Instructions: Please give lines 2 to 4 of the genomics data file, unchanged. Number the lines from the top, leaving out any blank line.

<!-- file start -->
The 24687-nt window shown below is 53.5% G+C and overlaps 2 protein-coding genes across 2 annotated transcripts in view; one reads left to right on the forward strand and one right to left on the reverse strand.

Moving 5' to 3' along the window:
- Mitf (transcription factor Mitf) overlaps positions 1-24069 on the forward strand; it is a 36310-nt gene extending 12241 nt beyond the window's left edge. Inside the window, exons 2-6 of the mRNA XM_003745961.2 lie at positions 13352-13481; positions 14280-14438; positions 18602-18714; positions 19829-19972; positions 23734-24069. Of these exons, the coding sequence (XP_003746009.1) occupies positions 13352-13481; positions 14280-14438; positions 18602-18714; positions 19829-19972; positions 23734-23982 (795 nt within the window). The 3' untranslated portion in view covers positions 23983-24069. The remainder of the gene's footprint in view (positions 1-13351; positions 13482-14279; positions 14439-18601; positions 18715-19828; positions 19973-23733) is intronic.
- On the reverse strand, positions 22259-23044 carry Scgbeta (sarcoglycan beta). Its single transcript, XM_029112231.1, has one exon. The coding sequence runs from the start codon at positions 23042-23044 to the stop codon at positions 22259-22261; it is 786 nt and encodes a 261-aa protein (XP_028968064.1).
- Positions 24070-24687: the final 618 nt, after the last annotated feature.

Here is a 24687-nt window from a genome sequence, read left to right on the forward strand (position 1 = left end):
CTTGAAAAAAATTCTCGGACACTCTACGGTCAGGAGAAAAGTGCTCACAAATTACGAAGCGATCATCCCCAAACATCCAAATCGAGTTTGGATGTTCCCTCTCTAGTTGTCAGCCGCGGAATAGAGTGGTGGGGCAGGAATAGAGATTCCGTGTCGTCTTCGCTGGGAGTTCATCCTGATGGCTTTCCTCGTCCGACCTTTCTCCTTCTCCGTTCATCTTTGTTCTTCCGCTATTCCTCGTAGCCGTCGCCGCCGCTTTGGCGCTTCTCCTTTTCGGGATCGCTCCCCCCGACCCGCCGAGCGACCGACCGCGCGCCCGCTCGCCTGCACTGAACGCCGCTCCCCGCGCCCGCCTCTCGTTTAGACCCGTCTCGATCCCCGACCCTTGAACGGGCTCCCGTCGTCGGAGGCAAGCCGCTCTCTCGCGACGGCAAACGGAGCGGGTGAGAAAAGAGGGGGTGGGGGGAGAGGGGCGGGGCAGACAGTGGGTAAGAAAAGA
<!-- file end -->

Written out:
Moving 5' to 3' along the window:
- Mitf (transcription factor Mitf) overlaps positions 1-24069 on the forward strand; it is a 36310-nt gene extending 12241 nt beyond the window's left edge. Inside the window, exons 2-6 of the mRNA XM_003745961.2 lie at positions 13352-13481; positions 14280-14438; positions 18602-18714; positions 19829-19972; positions 23734-24069. Of these exons, the coding sequence (XP_003746009.1) occupies positions 13352-13481; positions 14280-14438; positions 18602-18714; positions 19829-19972; positions 23734-23982 (795 nt within the window). The 3' untranslated portion in view covers positions 23983-24069. The remainder of the gene's footprint in view (positions 1-13351; positions 13482-14279; positions 14439-18601; positions 18715-19828; positions 19973-23733) is intronic.
- On the reverse strand, positions 22259-23044 carry Scgbeta (sarcoglycan beta). Its single transcript, XM_029112231.1, has one exon. The coding sequence runs from the start codon at positions 23042-23044 to the stop codon at positions 22259-22261; it is 786 nt and encodes a 261-aa protein (XP_028968064.1).